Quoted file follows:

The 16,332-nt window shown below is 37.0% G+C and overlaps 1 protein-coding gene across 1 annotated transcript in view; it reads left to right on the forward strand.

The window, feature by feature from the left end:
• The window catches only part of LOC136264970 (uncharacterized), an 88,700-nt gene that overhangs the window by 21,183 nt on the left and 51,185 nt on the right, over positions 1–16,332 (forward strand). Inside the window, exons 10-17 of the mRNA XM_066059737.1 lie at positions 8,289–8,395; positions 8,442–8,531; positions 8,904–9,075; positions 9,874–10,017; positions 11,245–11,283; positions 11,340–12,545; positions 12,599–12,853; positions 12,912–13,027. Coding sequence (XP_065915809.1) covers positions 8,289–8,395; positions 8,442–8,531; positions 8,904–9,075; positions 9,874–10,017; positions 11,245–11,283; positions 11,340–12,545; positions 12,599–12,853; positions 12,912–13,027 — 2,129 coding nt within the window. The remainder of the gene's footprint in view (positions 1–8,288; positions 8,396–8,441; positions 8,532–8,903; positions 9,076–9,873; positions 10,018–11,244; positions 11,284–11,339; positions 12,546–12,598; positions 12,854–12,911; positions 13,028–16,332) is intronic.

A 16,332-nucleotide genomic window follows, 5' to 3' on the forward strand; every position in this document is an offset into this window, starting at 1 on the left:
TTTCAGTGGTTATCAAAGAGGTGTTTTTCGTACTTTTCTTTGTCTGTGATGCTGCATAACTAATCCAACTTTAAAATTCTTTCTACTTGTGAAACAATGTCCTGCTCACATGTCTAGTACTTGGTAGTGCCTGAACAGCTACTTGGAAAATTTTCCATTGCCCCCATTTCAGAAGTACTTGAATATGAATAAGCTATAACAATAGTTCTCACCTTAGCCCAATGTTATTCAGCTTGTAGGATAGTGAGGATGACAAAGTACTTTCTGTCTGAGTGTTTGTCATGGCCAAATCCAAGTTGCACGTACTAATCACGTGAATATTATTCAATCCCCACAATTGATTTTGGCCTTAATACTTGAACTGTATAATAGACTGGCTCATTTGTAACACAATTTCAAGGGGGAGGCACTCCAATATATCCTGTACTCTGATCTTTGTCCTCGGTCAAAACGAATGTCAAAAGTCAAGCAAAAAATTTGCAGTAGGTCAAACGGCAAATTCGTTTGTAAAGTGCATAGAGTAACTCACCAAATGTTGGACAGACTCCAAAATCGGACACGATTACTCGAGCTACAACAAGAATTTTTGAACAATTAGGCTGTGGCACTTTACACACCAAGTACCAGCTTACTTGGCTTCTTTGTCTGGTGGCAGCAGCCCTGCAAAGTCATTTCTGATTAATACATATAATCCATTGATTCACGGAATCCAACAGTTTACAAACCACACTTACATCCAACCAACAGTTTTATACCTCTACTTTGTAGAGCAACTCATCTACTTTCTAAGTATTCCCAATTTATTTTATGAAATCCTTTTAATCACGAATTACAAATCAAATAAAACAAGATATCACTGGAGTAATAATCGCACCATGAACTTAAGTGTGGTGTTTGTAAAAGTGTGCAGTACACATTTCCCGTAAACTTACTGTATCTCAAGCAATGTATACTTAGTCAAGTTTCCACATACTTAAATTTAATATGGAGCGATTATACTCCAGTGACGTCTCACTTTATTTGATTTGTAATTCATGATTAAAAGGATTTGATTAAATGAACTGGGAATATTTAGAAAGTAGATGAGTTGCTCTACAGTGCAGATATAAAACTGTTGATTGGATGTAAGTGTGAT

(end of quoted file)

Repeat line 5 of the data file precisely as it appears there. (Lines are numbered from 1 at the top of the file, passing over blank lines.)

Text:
TTTCAGTGGTTATCAAAGAGGTGTTTTTCGTACTTTTCTTTGTCTGTGATGCTGCATAACTAATCCAACTTTAAAATTCTTTCTACTTGTGAAACAATGTCCTGCTCACATGTCTAGTACTTGGTAGTGCCTGAACAGCTACTTGGAAAATTTTCCATTGCCCCCATTTCAGAAGTACTTGAATATGAATAAGCTATAACAATAGTTCTCACCTTAGCCCAATGTTATTCAGCTTGTAGGATAGTGAGGATGACAAAGTACTTTCTGTCTGAGTGTTTGTCATGGCCAAATCCAAGTTGCACGTACTAATCACGTGAATATTATTCAATCCCCACAATTGATTTTGGCCTTAATACTTGAACTGTATAATAGACTGGCTCATTTGTAACACAATTTCAAGGGGGAGGCACTCCAATATATCCTGTACTCTGATCTTTGTCCTCGGTCAAAACGAATGTCAAAAGTCAAGCAAAAAATTTGCAGTAGGTCAAACGGCAAATTCGTTTGTAAAGTGCATAGAGTAACTCACCAAATGTTGGACAGACTCCAAAATCGGACACGATTACTCGAGCTACAACAAGAATTTTTGAACAATTAGGCTGTGGCACTTTACACACCAAGTACCAGCTTACTTGGCTTCTTTGTCTGGTGGCAGCAGCCCTGCAAAGTCATTTCTGATTAATACATATAATCCATTGATTCACGGAATCCAACAGTTTACAAACCACACTTACATCCAACCAACAGTTTTATACCTCTACTTTGTAGAGCAACTCATCTACTTTCTAAGTATTCCCAATTTATTTTATGAAATCCTTTTAATCACGAATTACAAATCAAATAAAACAAGATATCACTGGAGTAATAATCGCACCATGAACTTAAGTGTGGTGTTTGTAAAAGTGTGCAGTACACATTTCCCGTAAACTTACTGTATCTCAAGCAATGTATACTTAGTCAAGTTTCCACATACTTAAATTTAATATGGAGCGATTATACTCCAGTGACGTCTCACTTTATTTGATTTGTAATTCATGATTAAAAGGATTTGATTAAATGAACTGGGAATATTTAGAAAGTAGATGAGTTGCTCTACAGTGCAGATATAAAACTGTTGATTGGATGTAAGTGTGAT